The partnership providing post-16 education in Retford is to relocate its A-level teaching in order to make space for more technical courses and possibly even higher degrees.
From September 2018, A-level courses will be delivered at The Elizabethan Academy and Retford Oaks Academy sites, rather than the dedicated Retford Post-16 Centre.
North Notts College is seeking approval to expand its use of that site to enhance the range of vocational options available to career learners, with decisions still to be taken over how and when that will happen.
John Connolly, chief executive of the RNN Group, which runs the college, said: “We are proud to be working with the two Retford academies and the Diverse Academies Learning Partnership on this exciting proposal for post-16 education in Retford.
“There is tremendous potential for new opportunities for our young people which will offer them progression to great careers with local and national employers.”
Both academies say they have capacity to accommodate sixth-form students within their current infrastructure, but are making arrangements to ensure space and facilities will meet student needs, both educational and extra-curricular.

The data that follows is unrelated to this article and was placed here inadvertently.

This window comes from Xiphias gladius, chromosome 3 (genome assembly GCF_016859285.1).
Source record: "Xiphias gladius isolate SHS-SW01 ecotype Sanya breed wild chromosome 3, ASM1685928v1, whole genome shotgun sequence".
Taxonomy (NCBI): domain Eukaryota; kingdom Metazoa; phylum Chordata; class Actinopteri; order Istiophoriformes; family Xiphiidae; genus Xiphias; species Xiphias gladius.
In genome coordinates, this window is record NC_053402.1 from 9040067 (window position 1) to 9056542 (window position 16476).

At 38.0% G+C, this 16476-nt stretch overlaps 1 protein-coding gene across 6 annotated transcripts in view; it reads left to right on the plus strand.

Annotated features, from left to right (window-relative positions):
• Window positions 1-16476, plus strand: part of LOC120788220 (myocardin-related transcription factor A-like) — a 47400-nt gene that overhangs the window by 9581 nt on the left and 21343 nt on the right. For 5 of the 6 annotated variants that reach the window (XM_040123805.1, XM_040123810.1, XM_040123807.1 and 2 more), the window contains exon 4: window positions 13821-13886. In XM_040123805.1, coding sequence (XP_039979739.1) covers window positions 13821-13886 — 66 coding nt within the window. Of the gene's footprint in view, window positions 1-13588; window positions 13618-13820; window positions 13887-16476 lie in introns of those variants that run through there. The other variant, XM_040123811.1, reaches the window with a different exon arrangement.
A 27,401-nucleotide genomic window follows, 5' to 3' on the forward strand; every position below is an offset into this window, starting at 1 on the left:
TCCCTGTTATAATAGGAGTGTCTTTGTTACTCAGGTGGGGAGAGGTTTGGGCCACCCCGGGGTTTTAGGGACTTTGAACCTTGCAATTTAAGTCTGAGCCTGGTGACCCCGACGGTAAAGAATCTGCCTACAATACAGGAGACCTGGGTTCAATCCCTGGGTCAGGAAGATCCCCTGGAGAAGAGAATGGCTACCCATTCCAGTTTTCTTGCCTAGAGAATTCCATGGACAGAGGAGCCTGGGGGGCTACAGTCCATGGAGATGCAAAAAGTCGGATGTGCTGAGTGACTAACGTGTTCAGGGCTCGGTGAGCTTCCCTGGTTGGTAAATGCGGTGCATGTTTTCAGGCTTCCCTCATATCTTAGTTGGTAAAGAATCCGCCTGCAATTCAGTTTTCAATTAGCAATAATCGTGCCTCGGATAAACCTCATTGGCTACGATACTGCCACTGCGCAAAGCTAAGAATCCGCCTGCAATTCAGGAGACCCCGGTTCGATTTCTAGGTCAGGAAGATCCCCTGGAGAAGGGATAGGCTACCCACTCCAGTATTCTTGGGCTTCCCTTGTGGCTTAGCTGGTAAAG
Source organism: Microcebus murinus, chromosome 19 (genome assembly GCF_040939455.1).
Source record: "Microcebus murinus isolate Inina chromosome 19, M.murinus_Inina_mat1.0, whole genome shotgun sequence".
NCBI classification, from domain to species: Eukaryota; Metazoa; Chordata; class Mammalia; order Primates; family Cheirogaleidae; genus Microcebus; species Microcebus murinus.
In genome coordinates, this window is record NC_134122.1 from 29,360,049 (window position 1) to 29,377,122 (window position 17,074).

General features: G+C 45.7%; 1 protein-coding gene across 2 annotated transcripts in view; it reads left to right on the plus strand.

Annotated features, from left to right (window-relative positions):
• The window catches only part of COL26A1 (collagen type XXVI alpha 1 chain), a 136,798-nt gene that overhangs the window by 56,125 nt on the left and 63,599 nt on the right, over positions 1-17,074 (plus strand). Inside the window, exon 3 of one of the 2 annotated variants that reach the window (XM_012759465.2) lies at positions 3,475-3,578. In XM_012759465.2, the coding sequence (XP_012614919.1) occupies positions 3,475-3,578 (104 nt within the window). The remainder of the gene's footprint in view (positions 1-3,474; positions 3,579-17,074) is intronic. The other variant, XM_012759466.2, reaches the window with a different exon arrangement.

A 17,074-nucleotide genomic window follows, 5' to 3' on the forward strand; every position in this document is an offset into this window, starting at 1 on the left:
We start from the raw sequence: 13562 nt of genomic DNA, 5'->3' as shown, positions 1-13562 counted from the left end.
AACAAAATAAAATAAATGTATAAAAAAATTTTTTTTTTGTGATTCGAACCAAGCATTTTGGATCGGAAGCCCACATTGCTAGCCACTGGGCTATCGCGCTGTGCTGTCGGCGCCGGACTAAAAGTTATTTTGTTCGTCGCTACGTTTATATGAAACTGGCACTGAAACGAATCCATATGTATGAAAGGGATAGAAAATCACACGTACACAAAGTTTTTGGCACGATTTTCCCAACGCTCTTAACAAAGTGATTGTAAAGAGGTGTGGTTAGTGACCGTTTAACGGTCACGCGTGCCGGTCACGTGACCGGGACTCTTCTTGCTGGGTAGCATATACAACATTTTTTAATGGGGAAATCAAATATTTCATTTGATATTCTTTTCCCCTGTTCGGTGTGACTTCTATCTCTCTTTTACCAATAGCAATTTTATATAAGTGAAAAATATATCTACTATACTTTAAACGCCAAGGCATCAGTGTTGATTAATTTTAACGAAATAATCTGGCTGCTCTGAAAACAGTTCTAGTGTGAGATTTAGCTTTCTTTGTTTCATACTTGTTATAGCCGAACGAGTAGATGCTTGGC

Those students currently at the centre will be given the choice to return to their base academy for the final year of their courses, or swap if the other academy has a more suitable offer for them.
Tuxford Post-16 Centre will also be involved in the delivery of some courses.
Heather Widdup, Retford Oaks principal, said: “Teaching A-level qualifications within our respective academies has many advantages.
“Our students will have access to support from teachers they are familiar with and have the opportunity to gain important leadership skills by taking on responsibilities within their academies.
“For our younger students, we know how important contact with their older peers is, as they offer an aspirational outlook on further, and indeed higher, education.”
The plans have been developed over the last year in response to government strategy which predicts increased demand for higher level professional and technical skills, particularly following Brexit.
If approval is secured, the partnership believe such qualifications can be made more accessible for local students and their families and will encourage more graduates to remain in the area and contribute to its economy.
School and college leaders say they have taken into account a wealth of feedback and views of students, parents and providers, as well as skills gaps identified by the Local Enterprise Partnership in areas such as health and high-tech manufacturing and construction.
Chris Horrocks, The Elizabethan Academy principal, said: “We have very carefully considered the impact of this change for both current and future students, and firmly believe that our joint plans will ensure we can offer the right mix of further education.
“This will provide a breadth of high-quality courses which enable our young people to join the workforce with the skills and qualifications that we know employers need and value.”
Further information about the move – and more detailed plans for the post-16 centre – will be made available over the coming months.